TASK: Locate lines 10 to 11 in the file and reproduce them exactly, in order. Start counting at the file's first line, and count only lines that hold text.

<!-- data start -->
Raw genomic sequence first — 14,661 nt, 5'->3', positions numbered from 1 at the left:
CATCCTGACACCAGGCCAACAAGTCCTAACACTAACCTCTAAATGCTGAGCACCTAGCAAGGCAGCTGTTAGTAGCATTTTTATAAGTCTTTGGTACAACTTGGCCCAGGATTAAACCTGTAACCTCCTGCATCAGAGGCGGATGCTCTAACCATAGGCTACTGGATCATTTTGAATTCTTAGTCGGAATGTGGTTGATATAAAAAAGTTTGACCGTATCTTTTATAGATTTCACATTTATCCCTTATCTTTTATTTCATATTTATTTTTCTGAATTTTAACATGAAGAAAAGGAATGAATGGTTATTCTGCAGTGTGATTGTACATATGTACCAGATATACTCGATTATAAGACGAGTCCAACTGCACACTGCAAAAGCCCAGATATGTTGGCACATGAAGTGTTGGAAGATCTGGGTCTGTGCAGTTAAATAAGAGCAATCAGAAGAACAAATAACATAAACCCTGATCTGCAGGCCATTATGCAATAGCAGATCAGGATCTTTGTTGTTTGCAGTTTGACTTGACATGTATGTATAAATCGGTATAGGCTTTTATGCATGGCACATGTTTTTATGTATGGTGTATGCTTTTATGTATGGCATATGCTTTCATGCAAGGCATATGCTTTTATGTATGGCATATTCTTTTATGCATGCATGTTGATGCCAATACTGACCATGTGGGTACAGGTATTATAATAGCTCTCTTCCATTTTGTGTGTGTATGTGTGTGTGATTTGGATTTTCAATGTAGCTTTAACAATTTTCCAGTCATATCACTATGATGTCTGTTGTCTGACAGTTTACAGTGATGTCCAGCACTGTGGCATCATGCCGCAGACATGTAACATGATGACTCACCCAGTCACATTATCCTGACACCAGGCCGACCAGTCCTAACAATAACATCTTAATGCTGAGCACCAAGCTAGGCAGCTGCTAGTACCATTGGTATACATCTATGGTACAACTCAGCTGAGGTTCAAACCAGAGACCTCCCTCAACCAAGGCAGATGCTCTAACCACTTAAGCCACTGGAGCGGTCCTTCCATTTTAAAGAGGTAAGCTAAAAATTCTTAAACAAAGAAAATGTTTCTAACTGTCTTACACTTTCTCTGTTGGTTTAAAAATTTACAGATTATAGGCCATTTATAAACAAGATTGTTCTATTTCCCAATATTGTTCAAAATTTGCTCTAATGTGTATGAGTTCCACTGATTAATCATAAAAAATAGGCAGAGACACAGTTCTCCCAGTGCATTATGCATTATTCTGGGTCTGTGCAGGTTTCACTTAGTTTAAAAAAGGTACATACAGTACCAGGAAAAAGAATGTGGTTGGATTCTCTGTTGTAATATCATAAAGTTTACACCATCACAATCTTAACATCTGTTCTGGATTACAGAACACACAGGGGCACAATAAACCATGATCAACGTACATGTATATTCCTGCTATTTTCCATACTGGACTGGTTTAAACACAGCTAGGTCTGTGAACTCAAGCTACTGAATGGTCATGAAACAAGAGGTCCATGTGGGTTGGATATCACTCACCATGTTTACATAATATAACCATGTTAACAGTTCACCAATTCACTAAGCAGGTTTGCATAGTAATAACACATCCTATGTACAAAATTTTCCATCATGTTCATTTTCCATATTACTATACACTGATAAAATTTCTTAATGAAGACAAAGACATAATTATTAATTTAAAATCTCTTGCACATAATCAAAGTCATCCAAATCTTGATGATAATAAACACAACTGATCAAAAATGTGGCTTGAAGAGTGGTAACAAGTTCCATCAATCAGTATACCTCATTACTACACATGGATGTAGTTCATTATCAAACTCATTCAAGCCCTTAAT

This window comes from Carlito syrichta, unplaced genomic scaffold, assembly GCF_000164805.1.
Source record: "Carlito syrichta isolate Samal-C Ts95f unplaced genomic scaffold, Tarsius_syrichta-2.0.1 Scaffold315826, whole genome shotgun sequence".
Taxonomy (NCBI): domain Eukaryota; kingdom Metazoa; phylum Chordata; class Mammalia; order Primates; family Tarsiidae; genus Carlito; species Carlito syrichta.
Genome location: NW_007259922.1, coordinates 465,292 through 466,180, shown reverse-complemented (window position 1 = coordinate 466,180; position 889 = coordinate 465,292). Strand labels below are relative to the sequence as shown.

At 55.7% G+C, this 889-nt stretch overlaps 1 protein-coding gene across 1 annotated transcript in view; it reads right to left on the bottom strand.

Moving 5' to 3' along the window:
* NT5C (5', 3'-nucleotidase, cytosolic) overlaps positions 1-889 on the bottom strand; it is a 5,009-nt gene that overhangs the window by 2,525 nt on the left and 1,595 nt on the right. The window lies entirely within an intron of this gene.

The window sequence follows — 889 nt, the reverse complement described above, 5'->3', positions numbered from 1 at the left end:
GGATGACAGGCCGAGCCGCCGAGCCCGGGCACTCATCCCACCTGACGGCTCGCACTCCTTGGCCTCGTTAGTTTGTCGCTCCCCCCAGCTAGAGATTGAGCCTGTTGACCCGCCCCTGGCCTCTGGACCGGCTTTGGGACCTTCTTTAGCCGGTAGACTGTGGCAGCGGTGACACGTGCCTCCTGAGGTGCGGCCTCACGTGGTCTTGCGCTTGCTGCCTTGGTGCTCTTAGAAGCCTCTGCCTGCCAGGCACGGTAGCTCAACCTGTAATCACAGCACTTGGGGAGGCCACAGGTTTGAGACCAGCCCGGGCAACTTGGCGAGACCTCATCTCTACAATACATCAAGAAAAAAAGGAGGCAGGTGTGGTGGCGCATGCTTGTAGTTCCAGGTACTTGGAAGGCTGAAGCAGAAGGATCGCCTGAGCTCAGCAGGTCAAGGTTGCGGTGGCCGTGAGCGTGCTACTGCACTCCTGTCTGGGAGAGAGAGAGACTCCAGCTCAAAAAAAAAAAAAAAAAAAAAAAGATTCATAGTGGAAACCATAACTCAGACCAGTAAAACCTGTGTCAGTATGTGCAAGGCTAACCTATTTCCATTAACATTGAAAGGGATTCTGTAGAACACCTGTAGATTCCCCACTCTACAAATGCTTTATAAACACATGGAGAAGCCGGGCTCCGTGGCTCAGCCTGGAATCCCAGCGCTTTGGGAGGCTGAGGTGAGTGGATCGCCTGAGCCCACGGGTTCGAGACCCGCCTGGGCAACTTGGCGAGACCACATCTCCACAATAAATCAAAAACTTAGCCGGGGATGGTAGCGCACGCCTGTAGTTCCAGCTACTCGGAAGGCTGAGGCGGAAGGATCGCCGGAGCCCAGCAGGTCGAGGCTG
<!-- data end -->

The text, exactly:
The window sequence follows — 889 nt, the reverse complement described above, 5'->3', positions numbered from 1 at the left end:
GGATGACAGGCCGAGCCGCCGAGCCCGGGCACTCATCCCACCTGACGGCTCGCACTCCTTGGCCTCGTTAGTTTGTCGCTCCCCCCAGCTAGAGATTGAGCCTGTTGACCCGCCCCTGGCCTCTGGACCGGCTTTGGGACCTTCTTTAGCCGGTAGACTGTGGCAGCGGTGACACGTGCCTCCTGAGGTGCGGCCTCACGTGGTCTTGCGCTTGCTGCCTTGGTGCTCTTAGAAGCCTCTGCCTGCCAGGCACGGTAGCTCAACCTGTAATCACAGCACTTGGGGAGGCCACAGGTTTGAGACCAGCCCGGGCAACTTGGCGAGACCTCATCTCTACAATACATCAAGAAAAAAAGGAGGCAGGTGTGGTGGCGCATGCTTGTAGTTCCAGGTACTTGGAAGGCTGAAGCAGAAGGATCGCCTGAGCTCAGCAGGTCAAGGTTGCGGTGGCCGTGAGCGTGCTACTGCACTCCTGTCTGGGAGAGAGAGAGACTCCAGCTCAAAAAAAAAAAAAAAAAAAAAAAGATTCATAGTGGAAACCATAACTCAGACCAGTAAAACCTGTGTCAGTATGTGCAAGGCTAACCTATTTCCATTAACATTGAAAGGGATTCTGTAGAACACCTGTAGATTCCCCACTCTACAAATGCTTTATAAACACATGGAGAAGCCGGGCTCCGTGGCTCAGCCTGGAATCCCAGCGCTTTGGGAGGCTGAGGTGAGTGGATCGCCTGAGCCCACGGGTTCGAGACCCGCCTGGGCAACTTGGCGAGACCACATCTCCACAATAAATCAAAAACTTAGCCGGGGATGGTAGCGCACGCCTGTAGTTCCAGCTACTCGGAAGGCTGAGGCGGAAGGATCGCCGGAGCCCAGCAGGTCGAGGCTG